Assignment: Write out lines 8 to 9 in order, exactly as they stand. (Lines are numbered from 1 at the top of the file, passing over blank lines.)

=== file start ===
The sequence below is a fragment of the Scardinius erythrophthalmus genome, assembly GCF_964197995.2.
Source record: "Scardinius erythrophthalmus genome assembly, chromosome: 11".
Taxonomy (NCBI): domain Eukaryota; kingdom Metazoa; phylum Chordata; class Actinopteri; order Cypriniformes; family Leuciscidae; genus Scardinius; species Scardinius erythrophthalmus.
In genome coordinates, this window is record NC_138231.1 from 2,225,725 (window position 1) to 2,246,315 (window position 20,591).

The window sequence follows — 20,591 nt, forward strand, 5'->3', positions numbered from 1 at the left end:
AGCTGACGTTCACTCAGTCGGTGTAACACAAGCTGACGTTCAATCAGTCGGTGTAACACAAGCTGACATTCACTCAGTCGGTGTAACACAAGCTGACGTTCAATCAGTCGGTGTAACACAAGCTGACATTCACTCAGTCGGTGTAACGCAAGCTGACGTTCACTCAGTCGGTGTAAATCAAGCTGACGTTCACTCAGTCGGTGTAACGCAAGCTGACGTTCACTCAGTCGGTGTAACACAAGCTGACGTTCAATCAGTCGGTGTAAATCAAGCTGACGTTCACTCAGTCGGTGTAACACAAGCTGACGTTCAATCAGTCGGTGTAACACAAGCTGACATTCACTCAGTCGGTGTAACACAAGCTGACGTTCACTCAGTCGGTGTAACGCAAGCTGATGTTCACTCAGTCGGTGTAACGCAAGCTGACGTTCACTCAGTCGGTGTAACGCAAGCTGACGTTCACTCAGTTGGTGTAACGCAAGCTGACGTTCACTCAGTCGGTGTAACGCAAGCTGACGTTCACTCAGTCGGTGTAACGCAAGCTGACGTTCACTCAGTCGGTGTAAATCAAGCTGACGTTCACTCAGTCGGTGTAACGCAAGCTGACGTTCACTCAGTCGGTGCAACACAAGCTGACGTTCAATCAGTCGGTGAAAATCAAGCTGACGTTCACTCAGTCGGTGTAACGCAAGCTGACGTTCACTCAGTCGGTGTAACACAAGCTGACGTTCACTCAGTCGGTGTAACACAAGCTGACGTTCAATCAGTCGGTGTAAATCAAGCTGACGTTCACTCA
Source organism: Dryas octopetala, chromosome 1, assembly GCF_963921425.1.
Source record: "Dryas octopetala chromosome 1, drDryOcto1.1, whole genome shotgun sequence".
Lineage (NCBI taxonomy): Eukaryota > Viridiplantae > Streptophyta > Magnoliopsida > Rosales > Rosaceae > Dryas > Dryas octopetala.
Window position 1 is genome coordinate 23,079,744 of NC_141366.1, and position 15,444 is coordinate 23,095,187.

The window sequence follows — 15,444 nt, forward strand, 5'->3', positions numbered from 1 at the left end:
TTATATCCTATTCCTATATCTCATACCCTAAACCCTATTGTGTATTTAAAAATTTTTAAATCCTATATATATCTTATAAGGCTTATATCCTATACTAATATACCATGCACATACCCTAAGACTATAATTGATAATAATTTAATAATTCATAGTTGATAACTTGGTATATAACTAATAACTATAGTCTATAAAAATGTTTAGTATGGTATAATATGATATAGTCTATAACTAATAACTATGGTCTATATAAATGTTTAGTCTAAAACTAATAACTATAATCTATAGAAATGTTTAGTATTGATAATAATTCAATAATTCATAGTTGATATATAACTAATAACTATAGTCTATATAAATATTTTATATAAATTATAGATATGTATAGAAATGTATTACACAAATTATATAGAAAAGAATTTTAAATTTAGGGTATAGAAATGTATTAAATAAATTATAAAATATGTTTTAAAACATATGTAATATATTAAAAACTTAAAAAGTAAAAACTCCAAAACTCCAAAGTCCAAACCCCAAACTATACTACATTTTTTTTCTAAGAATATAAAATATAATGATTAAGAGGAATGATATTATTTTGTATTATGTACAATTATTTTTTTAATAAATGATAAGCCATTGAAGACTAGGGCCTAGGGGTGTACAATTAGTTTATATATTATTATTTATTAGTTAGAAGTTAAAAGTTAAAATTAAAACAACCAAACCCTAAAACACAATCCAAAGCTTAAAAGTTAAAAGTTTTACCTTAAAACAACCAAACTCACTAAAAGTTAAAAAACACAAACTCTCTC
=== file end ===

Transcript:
Source record: "Dryas octopetala chromosome 1, drDryOcto1.1, whole genome shotgun sequence".
Lineage (NCBI taxonomy): Eukaryota > Viridiplantae > Streptophyta > Magnoliopsida > Rosales > Rosaceae > Dryas > Dryas octopetala.